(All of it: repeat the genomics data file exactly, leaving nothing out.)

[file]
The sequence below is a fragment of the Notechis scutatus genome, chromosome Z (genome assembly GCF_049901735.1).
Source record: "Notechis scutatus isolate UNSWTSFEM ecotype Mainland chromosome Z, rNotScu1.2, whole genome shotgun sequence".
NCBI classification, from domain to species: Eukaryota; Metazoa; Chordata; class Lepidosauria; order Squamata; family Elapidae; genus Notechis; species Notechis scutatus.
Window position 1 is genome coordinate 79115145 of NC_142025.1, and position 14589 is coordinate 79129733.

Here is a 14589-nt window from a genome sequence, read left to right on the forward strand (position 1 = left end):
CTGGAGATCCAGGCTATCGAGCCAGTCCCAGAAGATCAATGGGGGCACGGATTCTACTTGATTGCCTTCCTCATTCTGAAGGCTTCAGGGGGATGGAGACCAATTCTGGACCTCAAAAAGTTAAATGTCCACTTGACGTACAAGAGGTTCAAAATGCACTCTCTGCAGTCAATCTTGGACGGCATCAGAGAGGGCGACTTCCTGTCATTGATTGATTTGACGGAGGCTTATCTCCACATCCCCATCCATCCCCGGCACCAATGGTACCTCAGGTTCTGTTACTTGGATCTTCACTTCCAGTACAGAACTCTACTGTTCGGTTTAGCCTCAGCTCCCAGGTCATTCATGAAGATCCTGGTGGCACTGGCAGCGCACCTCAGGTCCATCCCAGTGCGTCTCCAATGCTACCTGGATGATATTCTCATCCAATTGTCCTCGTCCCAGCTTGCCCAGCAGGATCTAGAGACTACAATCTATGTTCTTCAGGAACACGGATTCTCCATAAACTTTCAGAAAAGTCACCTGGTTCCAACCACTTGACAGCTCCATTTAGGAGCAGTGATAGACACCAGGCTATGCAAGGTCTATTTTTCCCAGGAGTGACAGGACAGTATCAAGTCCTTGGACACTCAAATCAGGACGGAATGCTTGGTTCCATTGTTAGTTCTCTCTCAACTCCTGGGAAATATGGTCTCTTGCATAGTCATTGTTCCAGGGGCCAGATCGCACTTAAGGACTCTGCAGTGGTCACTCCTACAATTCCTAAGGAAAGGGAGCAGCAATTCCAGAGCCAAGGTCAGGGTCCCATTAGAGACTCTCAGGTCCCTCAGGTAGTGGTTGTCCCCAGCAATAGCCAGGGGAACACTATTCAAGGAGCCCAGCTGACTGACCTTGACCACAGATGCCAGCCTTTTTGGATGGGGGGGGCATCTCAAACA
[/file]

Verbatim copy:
The sequence below is a fragment of the Notechis scutatus genome, chromosome Z (genome assembly GCF_049901735.1).
Source record: "Notechis scutatus isolate UNSWTSFEM ecotype Mainland chromosome Z, rNotScu1.2, whole genome shotgun sequence".
NCBI classification, from domain to species: Eukaryota; Metazoa; Chordata; class Lepidosauria; order Squamata; family Elapidae; genus Notechis; species Notechis scutatus.
Window position 1 is genome coordinate 79115145 of NC_142025.1, and position 14589 is coordinate 79129733.

Here is a 14589-nt window from a genome sequence, read left to right on the forward strand (position 1 = left end):
CTGGAGATCCAGGCTATCGAGCCAGTCCCAGAAGATCAATGGGGGCACGGATTCTACTTGATTGCCTTCCTCATTCTGAAGGCTTCAGGGGGATGGAGACCAATTCTGGACCTCAAAAAGTTAAATGTCCACTTGACGTACAAGAGGTTCAAAATGCACTCTCTGCAGTCAATCTTGGACGGCATCAGAGAGGGCGACTTCCTGTCATTGATTGATTTGACGGAGGCTTATCTCCACATCCCCATCCATCCCCGGCACCAATGGTACCTCAGGTTCTGTTACTTGGATCTTCACTTCCAGTACAGAACTCTACTGTTCGGTTTAGCCTCAGCTCCCAGGTCATTCATGAAGATCCTGGTGGCACTGGCAGCGCACCTCAGGTCCATCCCAGTGCGTCTCCAATGCTACCTGGATGATATTCTCATCCAATTGTCCTCGTCCCAGCTTGCCCAGCAGGATCTAGAGACTACAATCTATGTTCTTCAGGAACACGGATTCTCCATAAACTTTCAGAAAAGTCACCTGGTTCCAACCACTTGACAGCTCCATTTAGGAGCAGTGATAGACACCAGGCTATGCAAGGTCTATTTTTCCCAGGAGTGACAGGACAGTATCAAGTCCTTGGACACTCAAATCAGGACGGAATGCTTGGTTCCATTGTTAGTTCTCTCTCAACTCCTGGGAAATATGGTCTCTTGCATAGTCATTGTTCCAGGGGCCAGATCGCACTTAAGGACTCTGCAGTGGTCACTCCTACAATTCCTAAGGAAAGGGAGCAGCAATTCCAGAGCCAAGGTCAGGGTCCCATTAGAGACTCTCAGGTCCCTCAGGTAGTGGTTGTCCCCAGCAATAGCCAGGGGAACACTATTCAAGGAGCCCAGCTGACTGACCTTGACCACAGATGCCAGCCTTTTTGGATGGGGGGGGCATCTCAAACA